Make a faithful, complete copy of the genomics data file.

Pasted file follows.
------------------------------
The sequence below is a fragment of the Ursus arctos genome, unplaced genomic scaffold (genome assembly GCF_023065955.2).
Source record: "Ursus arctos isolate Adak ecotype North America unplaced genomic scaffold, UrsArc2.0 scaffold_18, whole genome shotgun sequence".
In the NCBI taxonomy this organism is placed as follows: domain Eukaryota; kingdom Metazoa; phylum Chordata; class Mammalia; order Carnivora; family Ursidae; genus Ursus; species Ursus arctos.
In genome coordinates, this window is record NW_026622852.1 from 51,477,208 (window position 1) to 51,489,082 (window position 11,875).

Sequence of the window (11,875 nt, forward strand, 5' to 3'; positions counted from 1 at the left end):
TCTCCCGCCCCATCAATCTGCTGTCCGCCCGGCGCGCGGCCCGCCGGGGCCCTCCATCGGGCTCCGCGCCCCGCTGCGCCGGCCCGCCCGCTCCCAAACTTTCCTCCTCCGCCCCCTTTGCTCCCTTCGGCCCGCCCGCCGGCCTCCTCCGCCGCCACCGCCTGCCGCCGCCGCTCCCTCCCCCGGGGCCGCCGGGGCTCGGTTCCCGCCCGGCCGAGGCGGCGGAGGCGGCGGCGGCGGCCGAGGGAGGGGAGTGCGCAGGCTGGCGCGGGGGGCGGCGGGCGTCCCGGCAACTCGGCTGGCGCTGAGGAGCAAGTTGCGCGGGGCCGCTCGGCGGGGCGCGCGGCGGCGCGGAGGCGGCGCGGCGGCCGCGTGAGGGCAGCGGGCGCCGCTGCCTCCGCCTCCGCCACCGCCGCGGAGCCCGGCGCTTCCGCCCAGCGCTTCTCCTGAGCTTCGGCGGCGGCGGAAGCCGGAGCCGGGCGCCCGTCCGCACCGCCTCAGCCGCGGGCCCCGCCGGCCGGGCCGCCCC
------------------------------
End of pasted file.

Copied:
The sequence below is a fragment of the Ursus arctos genome, unplaced genomic scaffold (genome assembly GCF_023065955.2).
Source record: "Ursus arctos isolate Adak ecotype North America unplaced genomic scaffold, UrsArc2.0 scaffold_18, whole genome shotgun sequence".
In the NCBI taxonomy this organism is placed as follows: domain Eukaryota; kingdom Metazoa; phylum Chordata; class Mammalia; order Carnivora; family Ursidae; genus Ursus; species Ursus arctos.
In genome coordinates, this window is record NW_026622852.1 from 51,477,208 (window position 1) to 51,489,082 (window position 11,875).

Sequence of the window (11,875 nt, forward strand, 5' to 3'; positions counted from 1 at the left end):
TCTCCCGCCCCATCAATCTGCTGTCCGCCCGGCGCGCGGCCCGCCGGGGCCCTCCATCGGGCTCCGCGCCCCGCTGCGCCGGCCCGCCCGCTCCCAAACTTTCCTCCTCCGCCCCCTTTGCTCCCTTCGGCCCGCCCGCCGGCCTCCTCCGCCGCCACCGCCTGCCGCCGCCGCTCCCTCCCCCGGGGCCGCCGGGGCTCGGTTCCCGCCCGGCCGAGGCGGCGGAGGCGGCGGCGGCGGCCGAGGGAGGGGAGTGCGCAGGCTGGCGCGGGGGGCGGCGGGCGTCCCGGCAACTCGGCTGGCGCTGAGGAGCAAGTTGCGCGGGGCCGCTCGGCGGGGCGCGCGGCGGCGCGGAGGCGGCGCGGCGGCCGCGTGAGGGCAGCGGGCGCCGCTGCCTCCGCCTCCGCCACCGCCGCGGAGCCCGGCGCTTCCGCCCAGCGCTTCTCCTGAGCTTCGGCGGCGGCGGAAGCCGGAGCCGGGCGCCCGTCCGCACCGCCTCAGCCGCGGGCCCCGCCGGCCGGGCCGCCCC